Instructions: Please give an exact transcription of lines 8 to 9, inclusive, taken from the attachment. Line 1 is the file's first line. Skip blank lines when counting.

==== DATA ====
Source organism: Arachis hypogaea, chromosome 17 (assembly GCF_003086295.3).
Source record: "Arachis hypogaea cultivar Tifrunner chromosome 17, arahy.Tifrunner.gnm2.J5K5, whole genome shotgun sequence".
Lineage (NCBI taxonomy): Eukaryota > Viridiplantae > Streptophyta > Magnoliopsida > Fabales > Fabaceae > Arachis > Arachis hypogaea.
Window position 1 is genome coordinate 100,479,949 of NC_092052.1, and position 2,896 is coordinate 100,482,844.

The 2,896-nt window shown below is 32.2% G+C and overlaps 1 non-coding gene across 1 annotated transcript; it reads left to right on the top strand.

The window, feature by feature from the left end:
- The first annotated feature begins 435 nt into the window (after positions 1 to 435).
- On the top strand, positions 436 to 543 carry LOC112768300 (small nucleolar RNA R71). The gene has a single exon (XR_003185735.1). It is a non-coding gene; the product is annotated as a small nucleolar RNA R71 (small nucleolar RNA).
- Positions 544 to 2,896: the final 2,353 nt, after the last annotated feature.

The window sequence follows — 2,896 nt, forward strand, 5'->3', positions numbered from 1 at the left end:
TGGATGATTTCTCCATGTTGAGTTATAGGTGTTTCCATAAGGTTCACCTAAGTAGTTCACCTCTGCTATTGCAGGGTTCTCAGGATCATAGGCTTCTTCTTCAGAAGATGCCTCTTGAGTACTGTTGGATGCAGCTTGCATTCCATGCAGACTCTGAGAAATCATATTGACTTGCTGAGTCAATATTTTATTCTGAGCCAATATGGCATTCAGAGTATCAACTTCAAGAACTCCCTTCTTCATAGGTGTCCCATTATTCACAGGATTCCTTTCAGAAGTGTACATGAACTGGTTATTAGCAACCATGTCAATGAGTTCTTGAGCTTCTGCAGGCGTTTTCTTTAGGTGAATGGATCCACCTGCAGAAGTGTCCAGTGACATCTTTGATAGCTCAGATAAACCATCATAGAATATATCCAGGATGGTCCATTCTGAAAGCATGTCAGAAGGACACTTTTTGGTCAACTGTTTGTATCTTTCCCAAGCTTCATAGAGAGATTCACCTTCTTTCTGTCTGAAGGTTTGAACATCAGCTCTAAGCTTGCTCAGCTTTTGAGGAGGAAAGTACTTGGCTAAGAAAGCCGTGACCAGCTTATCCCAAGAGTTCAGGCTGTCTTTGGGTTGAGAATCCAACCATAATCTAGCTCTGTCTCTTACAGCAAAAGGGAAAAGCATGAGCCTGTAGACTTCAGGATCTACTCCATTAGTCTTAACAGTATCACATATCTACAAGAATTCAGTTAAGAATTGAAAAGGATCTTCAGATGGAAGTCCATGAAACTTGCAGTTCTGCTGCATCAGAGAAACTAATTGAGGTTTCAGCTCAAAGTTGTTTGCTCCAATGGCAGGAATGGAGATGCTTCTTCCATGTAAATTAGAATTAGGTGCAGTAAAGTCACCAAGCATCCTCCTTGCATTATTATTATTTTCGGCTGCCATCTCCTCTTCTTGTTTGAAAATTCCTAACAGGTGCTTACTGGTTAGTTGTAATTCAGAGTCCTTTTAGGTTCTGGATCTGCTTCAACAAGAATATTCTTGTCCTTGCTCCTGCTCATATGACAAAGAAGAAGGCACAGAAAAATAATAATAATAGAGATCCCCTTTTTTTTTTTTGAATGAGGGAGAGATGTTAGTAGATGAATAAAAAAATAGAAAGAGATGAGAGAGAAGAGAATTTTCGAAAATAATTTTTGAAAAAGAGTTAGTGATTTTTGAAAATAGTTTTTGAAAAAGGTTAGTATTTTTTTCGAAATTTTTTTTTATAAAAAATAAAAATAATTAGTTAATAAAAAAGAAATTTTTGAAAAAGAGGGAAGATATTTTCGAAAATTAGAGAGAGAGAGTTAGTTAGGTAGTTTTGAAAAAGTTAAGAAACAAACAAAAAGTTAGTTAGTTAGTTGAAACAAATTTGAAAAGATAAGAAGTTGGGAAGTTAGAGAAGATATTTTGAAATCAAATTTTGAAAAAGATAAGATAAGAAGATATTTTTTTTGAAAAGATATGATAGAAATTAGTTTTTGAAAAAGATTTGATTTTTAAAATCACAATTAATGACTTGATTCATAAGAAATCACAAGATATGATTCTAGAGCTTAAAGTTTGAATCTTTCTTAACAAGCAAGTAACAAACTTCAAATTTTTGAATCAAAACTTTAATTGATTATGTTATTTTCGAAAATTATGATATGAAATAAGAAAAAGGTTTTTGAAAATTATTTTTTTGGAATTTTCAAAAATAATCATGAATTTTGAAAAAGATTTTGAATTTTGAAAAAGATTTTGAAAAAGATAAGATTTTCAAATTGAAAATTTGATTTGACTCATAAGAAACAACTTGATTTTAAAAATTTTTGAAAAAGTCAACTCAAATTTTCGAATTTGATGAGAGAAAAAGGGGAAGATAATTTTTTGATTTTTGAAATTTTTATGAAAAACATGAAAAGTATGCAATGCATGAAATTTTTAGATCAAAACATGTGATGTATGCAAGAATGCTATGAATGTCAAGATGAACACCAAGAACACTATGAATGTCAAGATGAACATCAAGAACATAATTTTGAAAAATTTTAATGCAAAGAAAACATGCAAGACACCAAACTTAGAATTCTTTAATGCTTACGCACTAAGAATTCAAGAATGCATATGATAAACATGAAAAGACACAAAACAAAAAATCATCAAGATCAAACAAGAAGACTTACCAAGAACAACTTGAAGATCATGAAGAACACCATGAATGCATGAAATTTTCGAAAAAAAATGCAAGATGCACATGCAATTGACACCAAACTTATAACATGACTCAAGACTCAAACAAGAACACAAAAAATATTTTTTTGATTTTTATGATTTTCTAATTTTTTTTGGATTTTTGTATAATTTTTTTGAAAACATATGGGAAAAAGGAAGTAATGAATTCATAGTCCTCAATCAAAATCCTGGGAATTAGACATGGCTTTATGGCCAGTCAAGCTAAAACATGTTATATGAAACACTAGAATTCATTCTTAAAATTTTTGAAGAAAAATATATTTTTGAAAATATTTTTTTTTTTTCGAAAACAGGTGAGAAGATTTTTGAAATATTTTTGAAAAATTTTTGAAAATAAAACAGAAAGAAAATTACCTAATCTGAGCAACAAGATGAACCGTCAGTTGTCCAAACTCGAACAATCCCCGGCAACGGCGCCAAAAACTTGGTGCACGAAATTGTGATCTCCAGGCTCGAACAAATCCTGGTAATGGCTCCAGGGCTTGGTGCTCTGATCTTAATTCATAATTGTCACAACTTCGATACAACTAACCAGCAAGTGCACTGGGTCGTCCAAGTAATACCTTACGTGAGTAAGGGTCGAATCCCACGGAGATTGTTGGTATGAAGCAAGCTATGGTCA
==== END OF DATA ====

- On the top strand, positions 436 to 543 carry LOC112768300 (small nucleolar RNA R71). The gene has a single exon (XR_003185735.1). It is a non-coding gene; the product is annotated as a small nucleolar RNA R71 (small nucleolar RNA).
- Positions 544 to 2,896: the final 2,353 nt, after the last annotated feature.